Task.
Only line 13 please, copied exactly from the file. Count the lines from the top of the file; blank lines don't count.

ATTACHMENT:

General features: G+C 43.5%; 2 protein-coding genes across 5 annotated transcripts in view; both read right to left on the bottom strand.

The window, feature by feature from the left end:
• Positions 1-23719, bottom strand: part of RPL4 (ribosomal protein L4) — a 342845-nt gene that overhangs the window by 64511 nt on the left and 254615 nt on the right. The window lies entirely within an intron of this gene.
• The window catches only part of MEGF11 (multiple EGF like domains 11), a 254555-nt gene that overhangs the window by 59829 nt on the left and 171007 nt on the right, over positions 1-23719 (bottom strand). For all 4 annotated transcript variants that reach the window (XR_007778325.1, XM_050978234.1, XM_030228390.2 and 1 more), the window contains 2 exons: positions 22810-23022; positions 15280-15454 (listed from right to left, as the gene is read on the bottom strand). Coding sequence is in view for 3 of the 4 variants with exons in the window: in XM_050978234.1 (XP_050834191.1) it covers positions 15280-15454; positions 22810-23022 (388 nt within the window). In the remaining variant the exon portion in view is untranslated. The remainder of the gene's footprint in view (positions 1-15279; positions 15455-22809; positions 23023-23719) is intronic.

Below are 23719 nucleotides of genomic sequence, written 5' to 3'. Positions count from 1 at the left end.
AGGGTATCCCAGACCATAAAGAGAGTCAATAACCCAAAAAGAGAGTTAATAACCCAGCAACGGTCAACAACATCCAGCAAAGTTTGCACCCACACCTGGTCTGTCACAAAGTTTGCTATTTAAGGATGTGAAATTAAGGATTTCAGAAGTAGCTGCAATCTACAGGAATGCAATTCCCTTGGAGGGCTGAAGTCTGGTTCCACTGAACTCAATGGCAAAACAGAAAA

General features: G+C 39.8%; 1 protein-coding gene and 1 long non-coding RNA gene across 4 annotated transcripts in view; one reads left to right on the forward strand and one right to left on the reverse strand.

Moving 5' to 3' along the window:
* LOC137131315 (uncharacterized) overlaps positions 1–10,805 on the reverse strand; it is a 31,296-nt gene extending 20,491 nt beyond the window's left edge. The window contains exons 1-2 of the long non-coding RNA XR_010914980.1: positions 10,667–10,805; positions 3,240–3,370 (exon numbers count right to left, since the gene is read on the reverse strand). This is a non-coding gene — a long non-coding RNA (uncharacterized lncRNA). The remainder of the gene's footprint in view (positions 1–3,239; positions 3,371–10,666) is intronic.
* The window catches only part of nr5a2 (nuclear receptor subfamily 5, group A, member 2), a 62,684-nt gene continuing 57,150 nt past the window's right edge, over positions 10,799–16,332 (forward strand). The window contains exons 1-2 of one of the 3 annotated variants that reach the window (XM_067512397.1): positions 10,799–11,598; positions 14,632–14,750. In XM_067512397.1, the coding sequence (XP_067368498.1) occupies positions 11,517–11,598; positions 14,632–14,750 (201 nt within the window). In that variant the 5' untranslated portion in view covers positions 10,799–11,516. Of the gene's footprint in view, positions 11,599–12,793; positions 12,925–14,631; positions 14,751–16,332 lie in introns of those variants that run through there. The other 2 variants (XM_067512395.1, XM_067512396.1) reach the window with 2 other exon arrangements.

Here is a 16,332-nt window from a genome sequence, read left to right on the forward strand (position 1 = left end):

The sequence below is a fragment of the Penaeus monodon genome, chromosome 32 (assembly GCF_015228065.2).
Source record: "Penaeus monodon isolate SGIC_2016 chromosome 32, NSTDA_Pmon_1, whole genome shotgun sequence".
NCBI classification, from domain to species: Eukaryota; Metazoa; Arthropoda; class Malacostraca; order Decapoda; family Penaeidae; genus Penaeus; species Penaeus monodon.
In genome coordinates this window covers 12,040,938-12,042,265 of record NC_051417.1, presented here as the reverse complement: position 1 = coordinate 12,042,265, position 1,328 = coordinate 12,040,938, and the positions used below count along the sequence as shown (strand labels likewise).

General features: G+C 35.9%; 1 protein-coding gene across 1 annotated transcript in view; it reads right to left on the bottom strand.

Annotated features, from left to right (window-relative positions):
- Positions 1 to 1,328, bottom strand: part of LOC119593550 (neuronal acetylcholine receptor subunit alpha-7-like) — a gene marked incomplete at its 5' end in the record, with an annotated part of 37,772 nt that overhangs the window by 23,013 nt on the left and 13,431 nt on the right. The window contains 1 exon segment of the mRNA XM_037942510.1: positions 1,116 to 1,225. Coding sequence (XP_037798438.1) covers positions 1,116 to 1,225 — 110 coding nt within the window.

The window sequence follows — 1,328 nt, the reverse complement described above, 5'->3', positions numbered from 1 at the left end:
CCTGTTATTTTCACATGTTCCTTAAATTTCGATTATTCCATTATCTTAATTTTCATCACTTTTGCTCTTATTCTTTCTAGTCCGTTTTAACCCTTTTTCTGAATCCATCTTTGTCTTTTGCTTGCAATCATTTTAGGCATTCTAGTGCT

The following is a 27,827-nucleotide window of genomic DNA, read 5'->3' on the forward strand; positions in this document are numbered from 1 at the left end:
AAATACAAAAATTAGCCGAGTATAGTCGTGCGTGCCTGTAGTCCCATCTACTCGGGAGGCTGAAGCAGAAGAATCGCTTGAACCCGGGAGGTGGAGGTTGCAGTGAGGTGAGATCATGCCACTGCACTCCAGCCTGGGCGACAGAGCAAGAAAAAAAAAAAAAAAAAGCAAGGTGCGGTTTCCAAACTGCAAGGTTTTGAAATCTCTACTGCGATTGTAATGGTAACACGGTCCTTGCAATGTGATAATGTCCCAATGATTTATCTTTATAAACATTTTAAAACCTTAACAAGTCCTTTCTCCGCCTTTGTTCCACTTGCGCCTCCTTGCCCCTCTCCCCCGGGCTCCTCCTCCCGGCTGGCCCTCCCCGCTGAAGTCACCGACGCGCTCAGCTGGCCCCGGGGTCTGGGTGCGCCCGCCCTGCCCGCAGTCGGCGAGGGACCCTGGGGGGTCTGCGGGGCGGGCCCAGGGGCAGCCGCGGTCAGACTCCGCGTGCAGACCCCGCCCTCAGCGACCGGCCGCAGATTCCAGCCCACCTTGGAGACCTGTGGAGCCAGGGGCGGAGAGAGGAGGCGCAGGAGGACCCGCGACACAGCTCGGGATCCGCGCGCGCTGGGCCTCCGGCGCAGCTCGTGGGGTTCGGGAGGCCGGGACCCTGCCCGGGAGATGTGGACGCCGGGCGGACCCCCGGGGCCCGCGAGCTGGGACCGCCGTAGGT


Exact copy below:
Source record: "Penaeus monodon isolate SGIC_2016 chromosome 32, NSTDA_Pmon_1, whole genome shotgun sequence".